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Changes between Version 2 and Version 3 of IPC

2009-05-01T12:47:33Z (10 years ago)
Jiri Svoboda

Make use of L1 headings.


  • IPC

    v2 v3  
    1 == IPC for Dummies ==
     1= IPC for Dummies =
    33Understanding HelenOS IPC is essential for the development of HelenOS userspace servers and services and,
    1414 * [#IpcSkeletonSrv Writing a skeleton server]
    16 === Introduction to the runtime environment === #IpcIntroRT
     16== Introduction to the runtime environment == #IpcIntroRT
    1818The HelenOS kernel maintains a hospitable environment for running instances of user programs called ''tasks''.
    3434Fibrils were introduced especially to facilitate more straight forward IPC communication.
    36 === Basics of IPC communication === #IpcIntroIPC
     36== Basics of IPC communication == #IpcIntroIPC
    3838Because tasks are isolated from each other, they need to use the kernel's syscall interface for communication with the rest of
    5050of the caller task.
    52 ==== Asynchronous framework ====
     52=== Asynchronous framework ===
    5454If a task is multithreaded or even if it has only one thread but several fibrils, the idea of connection is jeopardized. How can the task tell which
    7070The benefit of using the asynchronous framework and fibrils is that the programmer can do without callbacks and state automata and still use asynchronous communication.
    72 ==== Capabilities of HelenOS IPC ====
     72=== Capabilities of HelenOS IPC ===
    7474The capabilities of HelenOS IPC can be summarized in the following list:
    8787on the data transfer or the memory sharing, respectively.
    89 === Connecting to another task === #IpcConnect
     89== Connecting to another task == #IpcConnect
    9191A HelenOS task can only communicate with another task to which it has an open phone. When created, each task has one open phone to start with. This initial phone is always connected to the naming service. The naming service is a system task at which other services register and which can connect clients to other registered services. The following snippet demonstrates how a task asks the naming service to connect it to the VFS server:
    111111The client uses the ''ipc_hangup(int phone)'' interface to close the connection.
    113 === Passing short IPC messages === #IpcShortMsg
     113== Passing short IPC messages == #IpcShortMsg
    115115On the lowest level, tasks communicate by making calls to other tasks to which they have an open phone. Each call is a data structure
    180180In this example, ''rid'' is the hash of the received call, ''EOK'' is the return value and ''fd'' is the only return argument.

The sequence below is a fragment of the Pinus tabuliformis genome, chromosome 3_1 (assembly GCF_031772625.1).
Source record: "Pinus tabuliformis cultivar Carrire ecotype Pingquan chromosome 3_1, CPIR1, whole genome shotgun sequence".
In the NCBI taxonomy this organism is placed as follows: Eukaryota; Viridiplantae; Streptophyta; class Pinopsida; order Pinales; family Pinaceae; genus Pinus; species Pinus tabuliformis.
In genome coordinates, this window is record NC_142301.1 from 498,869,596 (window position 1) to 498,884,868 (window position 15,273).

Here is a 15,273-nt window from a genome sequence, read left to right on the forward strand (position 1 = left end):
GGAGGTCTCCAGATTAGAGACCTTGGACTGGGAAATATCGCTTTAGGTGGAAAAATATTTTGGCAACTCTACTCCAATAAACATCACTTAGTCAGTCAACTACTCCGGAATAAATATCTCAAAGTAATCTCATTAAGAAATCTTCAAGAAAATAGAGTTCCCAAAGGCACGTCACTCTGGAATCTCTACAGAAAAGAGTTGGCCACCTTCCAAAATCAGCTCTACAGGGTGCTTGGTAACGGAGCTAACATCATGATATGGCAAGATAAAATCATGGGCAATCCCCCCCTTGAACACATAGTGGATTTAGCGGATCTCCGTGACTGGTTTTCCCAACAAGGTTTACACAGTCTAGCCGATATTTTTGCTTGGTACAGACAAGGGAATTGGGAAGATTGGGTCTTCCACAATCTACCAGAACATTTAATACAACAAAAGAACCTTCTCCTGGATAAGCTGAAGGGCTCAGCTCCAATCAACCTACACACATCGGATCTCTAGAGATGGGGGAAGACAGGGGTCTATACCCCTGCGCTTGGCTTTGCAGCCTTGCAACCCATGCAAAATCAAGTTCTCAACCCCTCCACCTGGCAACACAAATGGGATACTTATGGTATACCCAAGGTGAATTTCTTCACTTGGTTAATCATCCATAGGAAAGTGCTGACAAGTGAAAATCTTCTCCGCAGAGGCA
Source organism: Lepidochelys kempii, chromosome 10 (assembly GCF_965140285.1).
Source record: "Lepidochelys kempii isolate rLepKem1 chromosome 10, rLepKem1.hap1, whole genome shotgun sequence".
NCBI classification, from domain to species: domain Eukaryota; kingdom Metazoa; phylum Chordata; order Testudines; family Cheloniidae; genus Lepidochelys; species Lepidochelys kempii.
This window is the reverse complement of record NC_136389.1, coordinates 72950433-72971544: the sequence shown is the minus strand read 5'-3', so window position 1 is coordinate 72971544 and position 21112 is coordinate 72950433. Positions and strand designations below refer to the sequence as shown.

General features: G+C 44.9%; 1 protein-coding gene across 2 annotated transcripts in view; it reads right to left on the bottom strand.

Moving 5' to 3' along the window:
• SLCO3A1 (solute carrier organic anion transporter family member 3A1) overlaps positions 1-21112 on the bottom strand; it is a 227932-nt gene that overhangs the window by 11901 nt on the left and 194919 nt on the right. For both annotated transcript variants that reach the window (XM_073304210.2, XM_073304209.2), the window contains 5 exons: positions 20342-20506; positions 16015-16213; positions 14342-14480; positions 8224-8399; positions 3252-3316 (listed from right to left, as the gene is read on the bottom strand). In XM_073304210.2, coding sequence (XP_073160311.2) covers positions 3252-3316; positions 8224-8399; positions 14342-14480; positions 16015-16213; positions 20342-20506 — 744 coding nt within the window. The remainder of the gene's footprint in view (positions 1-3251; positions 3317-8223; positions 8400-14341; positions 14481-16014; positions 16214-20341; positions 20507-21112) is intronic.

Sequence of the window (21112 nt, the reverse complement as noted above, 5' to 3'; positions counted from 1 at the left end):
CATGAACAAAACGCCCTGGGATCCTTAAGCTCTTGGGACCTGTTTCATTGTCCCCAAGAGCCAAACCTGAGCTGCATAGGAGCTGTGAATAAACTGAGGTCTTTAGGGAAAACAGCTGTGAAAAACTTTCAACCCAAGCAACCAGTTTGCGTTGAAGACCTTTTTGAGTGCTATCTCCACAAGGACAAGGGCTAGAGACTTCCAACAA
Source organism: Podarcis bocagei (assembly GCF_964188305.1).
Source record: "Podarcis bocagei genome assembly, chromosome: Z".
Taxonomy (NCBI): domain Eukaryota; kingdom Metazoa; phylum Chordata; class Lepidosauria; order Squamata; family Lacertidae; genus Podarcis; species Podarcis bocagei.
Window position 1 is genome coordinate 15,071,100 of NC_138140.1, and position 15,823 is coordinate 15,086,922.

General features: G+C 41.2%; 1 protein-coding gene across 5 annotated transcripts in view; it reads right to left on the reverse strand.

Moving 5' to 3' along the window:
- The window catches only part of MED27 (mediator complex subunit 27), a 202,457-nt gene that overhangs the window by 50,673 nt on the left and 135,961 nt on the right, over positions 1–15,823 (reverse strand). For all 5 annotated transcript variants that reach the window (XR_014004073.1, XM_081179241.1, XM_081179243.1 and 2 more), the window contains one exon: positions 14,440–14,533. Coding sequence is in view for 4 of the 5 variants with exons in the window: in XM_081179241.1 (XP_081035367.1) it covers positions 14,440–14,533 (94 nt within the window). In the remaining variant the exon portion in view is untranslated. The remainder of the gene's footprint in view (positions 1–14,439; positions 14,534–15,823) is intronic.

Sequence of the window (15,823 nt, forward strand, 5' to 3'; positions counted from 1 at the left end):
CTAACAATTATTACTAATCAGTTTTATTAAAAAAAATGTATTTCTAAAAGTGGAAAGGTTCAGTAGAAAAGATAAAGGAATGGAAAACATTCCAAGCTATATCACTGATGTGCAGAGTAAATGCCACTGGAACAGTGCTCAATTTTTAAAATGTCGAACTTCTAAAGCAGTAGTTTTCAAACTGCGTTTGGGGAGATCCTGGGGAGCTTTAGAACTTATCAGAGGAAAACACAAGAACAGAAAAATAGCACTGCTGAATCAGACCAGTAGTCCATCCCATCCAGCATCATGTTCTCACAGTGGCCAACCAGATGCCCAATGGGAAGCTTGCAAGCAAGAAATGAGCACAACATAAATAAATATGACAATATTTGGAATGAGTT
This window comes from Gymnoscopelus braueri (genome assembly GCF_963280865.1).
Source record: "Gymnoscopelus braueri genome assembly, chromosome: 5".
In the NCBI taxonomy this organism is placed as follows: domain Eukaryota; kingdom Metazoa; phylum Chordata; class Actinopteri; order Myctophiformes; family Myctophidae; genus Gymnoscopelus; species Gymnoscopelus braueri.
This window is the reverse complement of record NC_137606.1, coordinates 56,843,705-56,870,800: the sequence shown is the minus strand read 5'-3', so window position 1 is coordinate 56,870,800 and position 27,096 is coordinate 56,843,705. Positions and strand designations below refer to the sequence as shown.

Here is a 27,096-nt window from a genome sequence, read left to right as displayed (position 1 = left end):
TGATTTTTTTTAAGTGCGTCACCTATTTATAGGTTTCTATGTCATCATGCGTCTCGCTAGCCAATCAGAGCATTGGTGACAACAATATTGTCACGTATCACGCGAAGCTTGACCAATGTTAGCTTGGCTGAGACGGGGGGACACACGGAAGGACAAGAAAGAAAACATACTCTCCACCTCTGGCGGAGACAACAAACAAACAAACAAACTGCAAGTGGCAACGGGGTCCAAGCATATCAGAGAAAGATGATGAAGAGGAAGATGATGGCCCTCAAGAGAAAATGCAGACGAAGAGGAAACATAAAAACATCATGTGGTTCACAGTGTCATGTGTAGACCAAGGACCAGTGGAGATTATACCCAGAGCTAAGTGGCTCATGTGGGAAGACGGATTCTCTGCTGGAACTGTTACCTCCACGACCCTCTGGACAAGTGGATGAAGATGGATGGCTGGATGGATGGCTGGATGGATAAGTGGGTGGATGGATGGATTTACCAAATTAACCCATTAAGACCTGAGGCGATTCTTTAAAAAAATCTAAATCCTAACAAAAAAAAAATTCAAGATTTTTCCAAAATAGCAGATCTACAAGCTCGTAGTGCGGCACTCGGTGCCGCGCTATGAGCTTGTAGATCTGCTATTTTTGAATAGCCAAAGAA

182 === Passing large data via IPC === #IpcDataCopy
     182== Passing large data via IPC == #IpcDataCopy
    184184Passing five words of payload in a request and five words of payload in an answer is not very suitable for larger data transfers. Instead, the application can use these
    193193In theory, the programmer can use the low-level short IPC messages to implement all three phases himself. However, this is can be tedious and error prone and therefore the standard library offers convenience wrappers for each phase instead.
    195 ==== Sending data ====
     195=== Sending data ===
    196196When sending data, the client is the sender and the server is the recipient. The following snippet illustrates the initial phase on the example of the libc ''open()'' call which transfers the path name to the VFS server. The initial phase is also the only step needed on the sender's side.
    240240of ''ipc_data_write_finalize()''. If it is non-zero, then there was an error.
    242 ==== Accepting data ====
     242=== Accepting data ===
    244244When accepting data, the client is the recipient and the server is the sender. The situation is similar to the previous one, the only difference is that the client
    284284Note that the return value of ''ipc_data_read_finalize()'' is, maybe unjustly, ignored.
    286 === Sharing memory via IPC  === #IpcShareMem
     286== Sharing memory via IPC  == #IpcShareMem
    288288In HelenOS, tasks can share memory only via IPC as the kernel does not provide dedicated system calls for memory sharing. Instead, the tasks negotiate much like in the case of [#IpcDataCopy passing large data]. The negotiation has three phases and is very similar to the previous case:
    294294The semantics of the client and server also remains the same. Note that the direction of sharing is significant as well as it is significant during data copying.
    296 ==== Sharing address space area out ====
     296=== Sharing address space area out ===
    298298When sharing an address space area to other tasks, the client is the sender and the server is the recipient. The client offers one of its address space areas to the server for sharing.